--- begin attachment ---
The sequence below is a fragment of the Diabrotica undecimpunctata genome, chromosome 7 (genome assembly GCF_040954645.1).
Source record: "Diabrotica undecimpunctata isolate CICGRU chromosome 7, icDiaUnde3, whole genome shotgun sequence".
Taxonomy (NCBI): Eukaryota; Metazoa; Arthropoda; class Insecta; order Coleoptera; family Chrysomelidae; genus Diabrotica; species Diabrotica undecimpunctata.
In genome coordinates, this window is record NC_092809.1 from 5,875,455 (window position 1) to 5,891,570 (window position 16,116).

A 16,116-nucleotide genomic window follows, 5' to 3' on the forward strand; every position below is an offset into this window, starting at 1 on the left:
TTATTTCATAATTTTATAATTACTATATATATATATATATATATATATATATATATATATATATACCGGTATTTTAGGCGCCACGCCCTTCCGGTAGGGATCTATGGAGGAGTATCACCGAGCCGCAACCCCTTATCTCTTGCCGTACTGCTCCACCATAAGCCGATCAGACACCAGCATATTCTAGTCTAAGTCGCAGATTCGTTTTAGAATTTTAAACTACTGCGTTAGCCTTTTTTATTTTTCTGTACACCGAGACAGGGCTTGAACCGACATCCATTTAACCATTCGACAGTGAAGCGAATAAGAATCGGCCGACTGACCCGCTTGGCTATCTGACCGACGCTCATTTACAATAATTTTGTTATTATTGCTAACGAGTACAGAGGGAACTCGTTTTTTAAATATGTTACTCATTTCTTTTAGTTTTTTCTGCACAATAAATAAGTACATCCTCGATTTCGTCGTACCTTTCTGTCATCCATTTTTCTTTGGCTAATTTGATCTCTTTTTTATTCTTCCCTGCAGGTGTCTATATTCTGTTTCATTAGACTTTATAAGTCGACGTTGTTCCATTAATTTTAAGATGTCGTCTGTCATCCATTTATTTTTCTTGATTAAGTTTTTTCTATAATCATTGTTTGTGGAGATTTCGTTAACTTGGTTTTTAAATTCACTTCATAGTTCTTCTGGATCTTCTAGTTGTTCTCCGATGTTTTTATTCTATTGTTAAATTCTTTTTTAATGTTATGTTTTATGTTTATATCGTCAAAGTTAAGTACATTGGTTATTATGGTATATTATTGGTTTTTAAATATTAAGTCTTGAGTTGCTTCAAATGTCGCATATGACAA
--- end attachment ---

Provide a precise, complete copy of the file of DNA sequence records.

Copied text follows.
The sequence below is a fragment of the Diabrotica undecimpunctata genome, chromosome 7 (genome assembly GCF_040954645.1).
Source record: "Diabrotica undecimpunctata isolate CICGRU chromosome 7, icDiaUnde3, whole genome shotgun sequence".
Taxonomy (NCBI): Eukaryota; Metazoa; Arthropoda; class Insecta; order Coleoptera; family Chrysomelidae; genus Diabrotica; species Diabrotica undecimpunctata.
In genome coordinates, this window is record NC_092809.1 from 5,875,455 (window position 1) to 5,891,570 (window position 16,116).

A 16,116-nucleotide genomic window follows, 5' to 3' on the forward strand; every position below is an offset into this window, starting at 1 on the left:
TTATTTCATAATTTTATAATTACTATATATATATATATATATATATATATATATATATATATATACCGGTATTTTAGGCGCCACGCCCTTCCGGTAGGGATCTATGGAGGAGTATCACCGAGCCGCAACCCCTTATCTCTTGCCGTACTGCTCCACCATAAGCCGATCAGACACCAGCATATTCTAGTCTAAGTCGCAGATTCGTTTTAGAATTTTAAACTACTGCGTTAGCCTTTTTTATTTTTCTGTACACCGAGACAGGGCTTGAACCGACATCCATTTAACCATTCGACAGTGAAGCGAATAAGAATCGGCCGACTGACCCGCTTGGCTATCTGACCGACGCTCATTTACAATAATTTTGTTATTATTGCTAACGAGTACAGAGGGAACTCGTTTTTTAAATATGTTACTCATTTCTTTTAGTTTTTTCTGCACAATAAATAAGTACATCCTCGATTTCGTCGTACCTTTCTGTCATCCATTTTTCTTTGGCTAATTTGATCTCTTTTTTATTCTTCCCTGCAGGTGTCTATATTCTGTTTCATTAGACTTTATAAGTCGACGTTGTTCCATTAATTTTAAGATGTCGTCTGTCATCCATTTATTTTTCTTGATTAAGTTTTTTCTATAATCATTGTTTGTGGAGATTTCGTTAACTTGGTTTTTAAATTCACTTCATAGTTCTTCTGGATCTTCTAGTTGTTCTCCGATGTTTTTATTCTATTGTTAAATTCTTTTTTAATGTTATGTTTTATGTTTATATCGTCAAAGTTAAGTACATTGGTTATTATGGTATATTATTGGTTTTTAAATATTAAGTCTTGAGTTGCTTCAAATGTCGCATATGACAA